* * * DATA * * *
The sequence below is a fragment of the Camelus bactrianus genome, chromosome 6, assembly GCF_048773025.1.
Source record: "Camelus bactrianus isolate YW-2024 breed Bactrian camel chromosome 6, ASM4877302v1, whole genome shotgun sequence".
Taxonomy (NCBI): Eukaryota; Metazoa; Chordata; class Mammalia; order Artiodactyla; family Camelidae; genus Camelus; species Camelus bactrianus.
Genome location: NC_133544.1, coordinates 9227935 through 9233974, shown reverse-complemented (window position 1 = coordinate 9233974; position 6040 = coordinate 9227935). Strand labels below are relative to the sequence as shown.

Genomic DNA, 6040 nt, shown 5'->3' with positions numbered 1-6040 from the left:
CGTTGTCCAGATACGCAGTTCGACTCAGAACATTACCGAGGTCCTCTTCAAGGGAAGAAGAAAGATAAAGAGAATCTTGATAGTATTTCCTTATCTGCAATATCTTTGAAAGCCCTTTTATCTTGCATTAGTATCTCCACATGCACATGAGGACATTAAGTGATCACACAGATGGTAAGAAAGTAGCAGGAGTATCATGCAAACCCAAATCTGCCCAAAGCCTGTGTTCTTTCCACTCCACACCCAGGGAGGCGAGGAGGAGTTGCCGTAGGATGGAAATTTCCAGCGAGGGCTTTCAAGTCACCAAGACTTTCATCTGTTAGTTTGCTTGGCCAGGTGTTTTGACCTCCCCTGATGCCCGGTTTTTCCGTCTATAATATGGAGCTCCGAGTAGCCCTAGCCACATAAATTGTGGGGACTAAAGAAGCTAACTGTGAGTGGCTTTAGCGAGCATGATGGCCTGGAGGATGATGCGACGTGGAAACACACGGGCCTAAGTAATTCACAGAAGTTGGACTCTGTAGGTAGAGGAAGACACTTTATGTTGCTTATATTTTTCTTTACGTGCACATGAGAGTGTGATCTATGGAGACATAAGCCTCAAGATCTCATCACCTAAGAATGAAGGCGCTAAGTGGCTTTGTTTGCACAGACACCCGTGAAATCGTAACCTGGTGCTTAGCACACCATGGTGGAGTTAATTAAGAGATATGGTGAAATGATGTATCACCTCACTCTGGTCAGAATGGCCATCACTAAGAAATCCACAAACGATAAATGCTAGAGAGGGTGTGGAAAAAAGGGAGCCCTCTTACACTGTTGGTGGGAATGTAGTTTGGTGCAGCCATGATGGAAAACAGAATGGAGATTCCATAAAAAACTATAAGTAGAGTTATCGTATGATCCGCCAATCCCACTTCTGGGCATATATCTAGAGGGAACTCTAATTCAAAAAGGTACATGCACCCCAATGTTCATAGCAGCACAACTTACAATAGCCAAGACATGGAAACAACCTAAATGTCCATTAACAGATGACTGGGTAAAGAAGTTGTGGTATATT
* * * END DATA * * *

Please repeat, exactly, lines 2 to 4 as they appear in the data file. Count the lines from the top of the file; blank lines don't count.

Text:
Source record: "Camelus bactrianus isolate YW-2024 breed Bactrian camel chromosome 6, ASM4877302v1, whole genome shotgun sequence".
Taxonomy (NCBI): Eukaryota; Metazoa; Chordata; class Mammalia; order Artiodactyla; family Camelidae; genus Camelus; species Camelus bactrianus.
Genome location: NC_133544.1, coordinates 9227935 through 9233974, shown reverse-complemented (window position 1 = coordinate 9233974; position 6040 = coordinate 9227935). Strand labels below are relative to the sequence as shown.